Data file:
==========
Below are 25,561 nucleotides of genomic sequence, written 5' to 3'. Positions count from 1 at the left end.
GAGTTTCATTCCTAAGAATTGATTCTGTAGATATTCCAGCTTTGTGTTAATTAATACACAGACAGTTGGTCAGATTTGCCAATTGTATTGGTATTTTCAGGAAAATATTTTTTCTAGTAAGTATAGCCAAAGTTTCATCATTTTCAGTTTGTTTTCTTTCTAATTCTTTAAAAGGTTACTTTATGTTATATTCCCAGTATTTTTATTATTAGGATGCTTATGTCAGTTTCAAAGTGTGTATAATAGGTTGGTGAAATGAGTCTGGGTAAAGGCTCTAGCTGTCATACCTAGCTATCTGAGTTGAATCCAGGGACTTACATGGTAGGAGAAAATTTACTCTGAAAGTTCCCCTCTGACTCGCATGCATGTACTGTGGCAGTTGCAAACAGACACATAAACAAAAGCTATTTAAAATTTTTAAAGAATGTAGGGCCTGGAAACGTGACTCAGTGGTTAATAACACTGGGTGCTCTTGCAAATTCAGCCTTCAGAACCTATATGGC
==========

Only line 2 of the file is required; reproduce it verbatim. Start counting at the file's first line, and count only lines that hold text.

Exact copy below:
GAGTTTCATTCCTAAGAATTGATTCTGTAGATATTCCAGCTTTGTGTTAATTAATACACAGACAGTTGGTCAGATTTGCCAATTGTATTGGTATTTTCAGGAAAATATTTTTTCTAGTAAGTATAGCCAAAGTTTCATCATTTTCAGTTTGTTTTCTTTCTAATTCTTTAAAAGGTTACTTTATGTTATATTCCCAGTATTTTTATTATTAGGATGCTTATGTCAGTTTCAAAGTGTGTATAATAGGTTGGTGAAATGAGTCTGGGTAAAGGCTCTAGCTGTCATACCTAGCTATCTGAGTTGAATCCAGGGACTTACATGGTAGGAGAAAATTTACTCTGAAAGTTCCCCTCTGACTCGCATGCATGTACTGTGGCAGTTGCAAACAGACACATAAACAAAAGCTATTTAAAATTTTTAAAGAATGTAGGGCCTGGAAACGTGACTCAGTGGTTAATAACACTGGGTGCTCTTGCAAATTCAGCCTTCAGAACCTATATGGC